• At the beginning of the decision process it is very important to make an evaluation of the current submission processes (“where are we”) in comparison with the eCTD requirements (“where do we need to be”).
  • The conclusions drawn from this analysis, together with a careful evaluation of the boundary conditions within the company are the basis for the definition of the User Requirements Specifications (URS). 
  • In the URS all the needs and boundaries of the expected processes are described and this information is used to find the optimal solution.Three possible solutions are described in detail, with their related advantages and disadvantages
  1. In-house software,
  2. Software as a Service (SaaS) and
  3. Outsourcing  
  • The last step of the process is the implementation of the chosen solution.
  • It has to be considered whether a consultant should help with the creation of this URS document. Especially for the generation of the new processes the experience of a consultant can be helpfulThe URS is part of the official validation documentation according to GAMP and should be established for any new system
  • Selection of solution
  • Once the URS has been finalised, the most suitable solution has to be found.  For this analysis the URS requirements should be classified in some way, e.g. “crucial” and “nice to have”.
  • The three possible solutions (In-house Software, Software as a Service and Outsourcing) are described in detail in the following sections.  Table 1 compares the most relevant characteristics of the 3 solutions, Table 2: Running an eCTD software system in-house: advantages and disadvantages and Table 3: Host system option: advantages and disadvantages

Table 1: Comparison of the 3 solutions

ItemIn-House softwareSoftware as a ServiceOutsourcing
Freedom of configurationHigh limitedNo
Responsibility for update and MaintenanceHighNoNo
IT support in-house needed YesNoNo
Link to other IT systems in-house possibleYesNoNo
Initial costs High LowNo
Ongoing costs In-houseYesYes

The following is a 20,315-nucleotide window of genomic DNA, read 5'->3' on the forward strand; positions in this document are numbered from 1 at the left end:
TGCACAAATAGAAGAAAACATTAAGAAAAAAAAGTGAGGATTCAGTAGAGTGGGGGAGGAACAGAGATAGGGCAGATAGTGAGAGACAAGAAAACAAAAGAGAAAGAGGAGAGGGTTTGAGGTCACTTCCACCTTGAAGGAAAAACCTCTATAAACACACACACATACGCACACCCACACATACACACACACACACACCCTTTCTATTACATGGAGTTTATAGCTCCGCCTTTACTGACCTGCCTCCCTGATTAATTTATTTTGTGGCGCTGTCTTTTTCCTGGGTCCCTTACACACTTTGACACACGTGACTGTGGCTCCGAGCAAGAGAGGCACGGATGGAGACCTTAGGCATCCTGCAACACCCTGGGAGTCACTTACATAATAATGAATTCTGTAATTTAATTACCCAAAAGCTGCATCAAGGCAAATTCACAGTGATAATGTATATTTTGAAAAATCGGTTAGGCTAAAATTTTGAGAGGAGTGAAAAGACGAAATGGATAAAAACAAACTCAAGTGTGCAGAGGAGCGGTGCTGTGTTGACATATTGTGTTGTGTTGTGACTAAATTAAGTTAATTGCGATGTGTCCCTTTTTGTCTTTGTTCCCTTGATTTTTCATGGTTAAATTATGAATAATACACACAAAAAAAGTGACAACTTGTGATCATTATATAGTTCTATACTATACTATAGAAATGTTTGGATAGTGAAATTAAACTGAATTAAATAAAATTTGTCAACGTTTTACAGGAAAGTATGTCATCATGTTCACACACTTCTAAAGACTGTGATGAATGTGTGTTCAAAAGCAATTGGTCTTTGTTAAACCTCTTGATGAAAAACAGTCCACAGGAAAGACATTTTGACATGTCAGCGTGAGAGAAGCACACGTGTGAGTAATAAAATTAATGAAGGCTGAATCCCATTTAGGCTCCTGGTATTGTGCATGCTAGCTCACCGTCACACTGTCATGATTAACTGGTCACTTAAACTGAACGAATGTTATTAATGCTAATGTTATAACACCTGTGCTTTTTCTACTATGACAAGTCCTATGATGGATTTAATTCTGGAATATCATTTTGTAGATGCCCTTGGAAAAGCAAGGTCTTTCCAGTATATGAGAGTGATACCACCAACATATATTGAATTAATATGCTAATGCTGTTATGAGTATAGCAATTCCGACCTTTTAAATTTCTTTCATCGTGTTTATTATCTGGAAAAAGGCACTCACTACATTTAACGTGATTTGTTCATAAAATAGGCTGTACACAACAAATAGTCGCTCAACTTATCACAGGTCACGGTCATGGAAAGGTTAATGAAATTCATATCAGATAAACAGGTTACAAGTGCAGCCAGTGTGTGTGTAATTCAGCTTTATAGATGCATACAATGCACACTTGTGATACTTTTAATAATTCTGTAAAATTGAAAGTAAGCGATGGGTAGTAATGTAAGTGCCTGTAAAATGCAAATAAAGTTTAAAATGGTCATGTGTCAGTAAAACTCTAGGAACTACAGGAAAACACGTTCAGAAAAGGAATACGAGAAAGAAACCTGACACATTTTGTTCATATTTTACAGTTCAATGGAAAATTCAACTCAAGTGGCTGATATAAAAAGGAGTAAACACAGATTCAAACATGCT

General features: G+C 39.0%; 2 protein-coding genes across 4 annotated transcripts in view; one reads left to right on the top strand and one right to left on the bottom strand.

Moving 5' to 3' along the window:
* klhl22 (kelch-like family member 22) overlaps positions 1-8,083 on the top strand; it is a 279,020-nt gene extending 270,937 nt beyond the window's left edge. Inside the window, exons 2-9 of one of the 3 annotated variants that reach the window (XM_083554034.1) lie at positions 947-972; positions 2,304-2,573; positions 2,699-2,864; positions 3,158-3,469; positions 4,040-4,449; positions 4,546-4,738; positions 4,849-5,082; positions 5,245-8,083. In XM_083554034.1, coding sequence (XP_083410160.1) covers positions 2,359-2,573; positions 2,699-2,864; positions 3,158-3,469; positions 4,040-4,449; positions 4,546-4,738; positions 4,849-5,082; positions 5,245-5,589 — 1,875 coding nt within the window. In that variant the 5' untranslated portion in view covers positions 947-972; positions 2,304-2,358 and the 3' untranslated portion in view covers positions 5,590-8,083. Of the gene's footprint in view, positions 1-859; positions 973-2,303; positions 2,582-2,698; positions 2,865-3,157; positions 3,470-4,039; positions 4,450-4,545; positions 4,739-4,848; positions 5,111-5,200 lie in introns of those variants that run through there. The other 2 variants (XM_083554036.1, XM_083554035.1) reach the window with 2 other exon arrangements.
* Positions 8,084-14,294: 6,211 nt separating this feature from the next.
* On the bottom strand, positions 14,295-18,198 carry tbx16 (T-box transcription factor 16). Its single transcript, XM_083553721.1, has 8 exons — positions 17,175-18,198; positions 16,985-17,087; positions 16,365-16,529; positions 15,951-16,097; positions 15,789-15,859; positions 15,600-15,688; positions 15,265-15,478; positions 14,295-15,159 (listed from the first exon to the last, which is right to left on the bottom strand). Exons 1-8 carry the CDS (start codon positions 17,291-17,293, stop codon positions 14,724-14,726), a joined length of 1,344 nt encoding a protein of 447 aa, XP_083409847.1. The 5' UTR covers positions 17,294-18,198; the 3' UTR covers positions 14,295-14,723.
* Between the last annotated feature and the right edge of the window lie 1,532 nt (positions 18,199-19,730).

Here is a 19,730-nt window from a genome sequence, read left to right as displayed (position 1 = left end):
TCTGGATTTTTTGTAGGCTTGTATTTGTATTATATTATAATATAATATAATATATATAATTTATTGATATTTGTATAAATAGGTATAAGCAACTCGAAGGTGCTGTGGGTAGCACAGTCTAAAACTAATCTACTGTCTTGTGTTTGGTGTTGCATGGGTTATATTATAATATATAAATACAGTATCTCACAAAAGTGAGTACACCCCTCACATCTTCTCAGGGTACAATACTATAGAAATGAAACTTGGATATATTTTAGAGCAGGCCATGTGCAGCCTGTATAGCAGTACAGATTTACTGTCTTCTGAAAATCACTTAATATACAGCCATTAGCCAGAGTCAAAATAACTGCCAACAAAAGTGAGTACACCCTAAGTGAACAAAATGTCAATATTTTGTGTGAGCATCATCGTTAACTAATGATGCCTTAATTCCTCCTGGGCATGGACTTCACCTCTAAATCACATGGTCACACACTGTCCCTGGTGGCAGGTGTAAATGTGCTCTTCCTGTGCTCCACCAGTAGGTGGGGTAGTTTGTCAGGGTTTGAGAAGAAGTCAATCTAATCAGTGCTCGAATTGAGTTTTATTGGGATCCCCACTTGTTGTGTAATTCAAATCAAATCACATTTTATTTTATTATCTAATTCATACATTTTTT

Lead timeLongMediumShort
ScalabilityDepends on set-upEasy Easy
Need of resources and competence for use of eCTD softwareYesYesNo
confidentiality / data security issuesNoYesYes

Table 2: Running an eCTD software system in-house: advantages and disadvantages

AdvantagesDisadvantages
Full freedom for configurationHigh initial costs for setting up the system
Free choice of hardware and software componentsRelatively long lead time needed to set up the system
The software is part of the company-owned software and fits into the IT concept of the companyFull responsibility for update and maintenance
Everything stays in house (no data-transfer via internet / confidentiality etc.)Personnel for technical set-up and maintenance must be available.
Link-up to other IT-systems possible (e.g. SAP) 
Maintenance costs stay in-house 
On-going costs are lower compared to the host software or outsourcing options 

Table 3: Host system option: advantages and disadvantages

AdvantagesDisadvantages
Speed: time from the decision to a pilot eCTD is often shorter compared to the in-house software solutionDependency on an external partner which increases if also the DMS shall be hosted
Lower cost for initial implementation as there is no or a smaller initial investment (e.g. initial set-up, user and software licenses, maintenance)Data transfer via internet (confidentiality, upload / down load capacity)
Scalable: ability to scale as business needs changeData hosted at an external company (confidentiality)
No on-going system maintenanceLimited freedom for software configuration
 On-going costs for renting the system/service

Table 4: Outsourcing option: advantages and disadvantages

AdvantagesDisadvantages
Speed: time from the decision to a pilot eCTD is very shortDependency on an external partner for each project and throughout the life cycle of a submission
No initial investment and no reoccurring costs for system maintenance and technical supportOn-going costs for each service during the whole lifecycle of a product/submission (initial submission(s), variations etc.)
No direct costs for software, licenses, hardware, system validation and maintenance, trainingData transfer (confidentiality, upload / down load capacity)
No need to establish, maintain technical knowledge in building and publishing eCTDs, no need for respective in-house resources (eCTD builder/publisher)Data hosted at an external company (confidentiality)
Scalable: ability to scale as business needs change 
Can also substantially-reduce risk of failed initial submissions 
  • There are 4 main scenarios that can drive the decision for outsourcing
  1. there is no in-house software available to build / publish eCTDs or
  2. the in-house capacities are too little